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Every day I immerse myself in loads of English. I do so because I want to and also because I have to. I simply need to keep up. Judging by the hundreds of hours I’ve spent doing something in English (reading, writing, listening, speaking, singing, teaching), one might think that I should be a highly proficient and a native-like user of English. Why do I feel I’m not? Why do I feel there are areas in which I still grope in the dark?
For me, a person having been out of school for quite some time, it’s really difficult to see some progress – some tangible results of my learning. Yes, I feel I have improved, I have a hunch that my English is getting better and I have an inkling that I know more vocabulary than some time before. However, I can’t anchor my feelings, hunches and inklings to something firm and concrete. In other words, I can’t say in comparison to what and when my English has improved. I can’t say that my English has improved, say, by 12% since 2012.
I’m not someone who believes all things are measurable. But I’m someone who, from time to time, desperately wants to measure, count and compare. Sometimes I’d really like to know how much I’ve improved. I’d like to know how many new vocabulary items I’ve learnt since 2000, for example. However, not being a student anymore, there’s no point in taking progress or proficiency tests. I’m not convinced they’d say much about my improvement, anyway.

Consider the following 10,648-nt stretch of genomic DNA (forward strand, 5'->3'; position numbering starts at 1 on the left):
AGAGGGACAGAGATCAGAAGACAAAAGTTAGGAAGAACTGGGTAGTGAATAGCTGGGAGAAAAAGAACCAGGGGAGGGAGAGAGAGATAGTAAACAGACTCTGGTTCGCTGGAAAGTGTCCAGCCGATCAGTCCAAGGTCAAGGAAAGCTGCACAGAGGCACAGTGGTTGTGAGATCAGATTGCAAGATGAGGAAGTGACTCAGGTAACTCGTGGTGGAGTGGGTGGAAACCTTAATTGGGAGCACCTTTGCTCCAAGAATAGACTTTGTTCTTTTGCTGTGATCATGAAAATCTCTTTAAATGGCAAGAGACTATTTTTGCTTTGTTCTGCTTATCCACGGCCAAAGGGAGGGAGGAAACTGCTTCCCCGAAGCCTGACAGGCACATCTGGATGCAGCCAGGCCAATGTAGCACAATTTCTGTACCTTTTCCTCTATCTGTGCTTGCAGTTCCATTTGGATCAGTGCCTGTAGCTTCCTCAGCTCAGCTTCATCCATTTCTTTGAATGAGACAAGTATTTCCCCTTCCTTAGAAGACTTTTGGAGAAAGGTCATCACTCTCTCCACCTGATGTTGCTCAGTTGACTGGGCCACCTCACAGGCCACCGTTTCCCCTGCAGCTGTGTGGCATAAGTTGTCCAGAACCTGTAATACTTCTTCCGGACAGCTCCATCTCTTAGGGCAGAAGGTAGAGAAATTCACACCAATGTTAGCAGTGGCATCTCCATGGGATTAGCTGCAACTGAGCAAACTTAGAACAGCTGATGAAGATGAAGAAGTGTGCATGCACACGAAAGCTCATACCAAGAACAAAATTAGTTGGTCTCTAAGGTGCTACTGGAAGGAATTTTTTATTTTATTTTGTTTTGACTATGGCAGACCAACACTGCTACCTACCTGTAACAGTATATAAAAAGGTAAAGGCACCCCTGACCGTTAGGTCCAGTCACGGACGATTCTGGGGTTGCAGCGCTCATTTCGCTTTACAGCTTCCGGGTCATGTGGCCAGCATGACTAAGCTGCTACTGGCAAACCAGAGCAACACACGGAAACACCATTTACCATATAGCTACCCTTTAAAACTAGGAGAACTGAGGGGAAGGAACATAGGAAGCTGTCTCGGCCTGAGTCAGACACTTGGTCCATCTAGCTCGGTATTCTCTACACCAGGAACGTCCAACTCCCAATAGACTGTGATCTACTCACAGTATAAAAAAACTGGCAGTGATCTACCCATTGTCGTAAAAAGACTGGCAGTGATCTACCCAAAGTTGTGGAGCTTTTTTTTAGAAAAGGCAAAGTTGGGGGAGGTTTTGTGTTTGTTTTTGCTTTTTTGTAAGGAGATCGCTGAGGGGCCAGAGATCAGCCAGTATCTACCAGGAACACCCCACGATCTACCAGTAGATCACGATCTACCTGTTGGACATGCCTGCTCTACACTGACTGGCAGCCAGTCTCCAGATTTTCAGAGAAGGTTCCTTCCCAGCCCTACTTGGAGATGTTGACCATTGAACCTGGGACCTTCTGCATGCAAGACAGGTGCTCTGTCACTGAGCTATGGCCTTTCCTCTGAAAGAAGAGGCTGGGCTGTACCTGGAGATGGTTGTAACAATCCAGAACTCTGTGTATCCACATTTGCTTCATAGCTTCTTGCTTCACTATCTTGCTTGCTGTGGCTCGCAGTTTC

I remember that three years ago, before I started studying at university again, I struggled with lots of areas of the English language. I remember having serious problems when reading longer stretches of texts. The most plausible explanation is that I simply hadn’t read very much in English before. Since then I’ve done a lot of reading – online, offline, fiction, specialized literature, etc. But again, I can’t say how much my reading skills have improved. The improvement must have been gradual and almost imperceptible – no big, noticeable leaps as one might imagine. But that’s just another inkling. Since the dark period I’ve also written lots of text in English – back between 2011 and 2013 as part of my MA studies, and later on here on my blog. I can’t see whether my writing has improved because there’s nobody to tell me. It’s just me and my hunches again. I do get feedback from my readers but not the type which you expect from a language teacher. Mind you, this is not a way of asking for language feedback!! Yes, writing doesn’t seem such a toil now. Yet, I can’t say it’s easy to produce a text, even after so many hours of practice. Am I more demanding? Is it why I can never be satisfied with the current level of my writing proficiency?